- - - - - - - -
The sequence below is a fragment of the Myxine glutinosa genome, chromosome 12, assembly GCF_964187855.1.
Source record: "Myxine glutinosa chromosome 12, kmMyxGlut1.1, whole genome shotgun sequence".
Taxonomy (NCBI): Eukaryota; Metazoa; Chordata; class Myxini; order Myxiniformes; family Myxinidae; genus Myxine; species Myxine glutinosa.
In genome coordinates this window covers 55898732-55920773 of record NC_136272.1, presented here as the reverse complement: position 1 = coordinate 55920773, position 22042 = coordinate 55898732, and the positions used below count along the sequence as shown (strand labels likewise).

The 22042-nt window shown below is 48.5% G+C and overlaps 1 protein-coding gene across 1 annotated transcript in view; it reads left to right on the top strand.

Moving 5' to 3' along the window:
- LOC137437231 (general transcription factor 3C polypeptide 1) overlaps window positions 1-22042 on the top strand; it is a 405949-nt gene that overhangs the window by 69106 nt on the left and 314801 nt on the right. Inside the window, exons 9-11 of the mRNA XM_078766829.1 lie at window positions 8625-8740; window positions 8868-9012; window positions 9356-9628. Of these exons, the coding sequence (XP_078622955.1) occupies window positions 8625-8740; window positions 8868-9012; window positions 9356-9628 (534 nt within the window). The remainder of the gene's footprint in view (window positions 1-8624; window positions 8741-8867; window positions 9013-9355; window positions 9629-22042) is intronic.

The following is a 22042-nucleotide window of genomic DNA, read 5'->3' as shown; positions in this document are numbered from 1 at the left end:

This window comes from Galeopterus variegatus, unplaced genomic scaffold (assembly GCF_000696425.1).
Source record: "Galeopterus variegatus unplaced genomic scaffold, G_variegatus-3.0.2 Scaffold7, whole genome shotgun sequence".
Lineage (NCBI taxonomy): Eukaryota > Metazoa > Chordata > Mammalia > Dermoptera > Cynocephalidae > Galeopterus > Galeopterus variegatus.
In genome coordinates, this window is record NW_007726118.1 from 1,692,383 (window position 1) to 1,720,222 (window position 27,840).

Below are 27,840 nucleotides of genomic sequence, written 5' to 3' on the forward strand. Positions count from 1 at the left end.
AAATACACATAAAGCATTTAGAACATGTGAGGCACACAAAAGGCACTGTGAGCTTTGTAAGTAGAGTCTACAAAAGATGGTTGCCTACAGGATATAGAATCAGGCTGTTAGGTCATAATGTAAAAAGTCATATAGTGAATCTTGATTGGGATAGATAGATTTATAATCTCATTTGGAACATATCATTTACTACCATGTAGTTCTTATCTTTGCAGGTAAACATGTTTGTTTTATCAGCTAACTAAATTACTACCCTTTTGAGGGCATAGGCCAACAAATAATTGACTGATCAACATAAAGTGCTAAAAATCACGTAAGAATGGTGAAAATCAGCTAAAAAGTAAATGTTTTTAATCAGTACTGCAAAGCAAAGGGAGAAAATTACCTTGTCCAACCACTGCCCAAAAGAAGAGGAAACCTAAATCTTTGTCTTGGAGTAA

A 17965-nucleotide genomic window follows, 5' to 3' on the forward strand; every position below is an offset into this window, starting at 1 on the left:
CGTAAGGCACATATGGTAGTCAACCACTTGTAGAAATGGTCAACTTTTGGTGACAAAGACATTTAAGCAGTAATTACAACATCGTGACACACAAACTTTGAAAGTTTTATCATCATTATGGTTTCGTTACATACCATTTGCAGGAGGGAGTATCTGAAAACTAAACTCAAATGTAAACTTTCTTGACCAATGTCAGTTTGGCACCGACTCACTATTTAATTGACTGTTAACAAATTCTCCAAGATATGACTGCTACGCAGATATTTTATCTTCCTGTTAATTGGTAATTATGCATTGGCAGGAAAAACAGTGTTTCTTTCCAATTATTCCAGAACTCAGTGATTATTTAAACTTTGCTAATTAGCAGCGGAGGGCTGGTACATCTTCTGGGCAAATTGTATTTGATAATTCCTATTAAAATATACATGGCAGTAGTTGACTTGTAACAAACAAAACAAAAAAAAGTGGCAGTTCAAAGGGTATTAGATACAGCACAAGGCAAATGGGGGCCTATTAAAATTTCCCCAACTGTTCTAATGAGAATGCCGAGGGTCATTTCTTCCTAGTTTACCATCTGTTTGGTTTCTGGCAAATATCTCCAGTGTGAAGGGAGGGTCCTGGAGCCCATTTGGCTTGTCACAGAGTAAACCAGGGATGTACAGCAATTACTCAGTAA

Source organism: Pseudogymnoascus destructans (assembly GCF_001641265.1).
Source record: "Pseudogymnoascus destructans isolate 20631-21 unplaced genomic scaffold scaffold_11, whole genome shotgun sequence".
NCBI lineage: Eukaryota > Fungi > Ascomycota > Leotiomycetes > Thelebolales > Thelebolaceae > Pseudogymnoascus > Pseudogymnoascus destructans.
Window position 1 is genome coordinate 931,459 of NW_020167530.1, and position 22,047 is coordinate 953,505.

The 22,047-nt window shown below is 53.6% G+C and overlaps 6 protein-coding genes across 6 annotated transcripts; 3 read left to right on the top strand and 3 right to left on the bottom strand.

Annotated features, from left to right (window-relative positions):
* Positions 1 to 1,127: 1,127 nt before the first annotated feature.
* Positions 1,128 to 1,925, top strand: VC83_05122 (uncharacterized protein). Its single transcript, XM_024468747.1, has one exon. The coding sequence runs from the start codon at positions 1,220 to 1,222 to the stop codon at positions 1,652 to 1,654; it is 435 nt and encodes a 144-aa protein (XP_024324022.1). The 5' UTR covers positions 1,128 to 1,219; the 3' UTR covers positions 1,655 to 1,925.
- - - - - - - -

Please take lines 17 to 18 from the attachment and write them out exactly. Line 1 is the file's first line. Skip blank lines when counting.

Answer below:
Source organism: Pseudogymnoascus destructans (assembly GCF_001641265.1).
Source record: "Pseudogymnoascus destructans isolate 20631-21 unplaced genomic scaffold scaffold_11, whole genome shotgun sequence".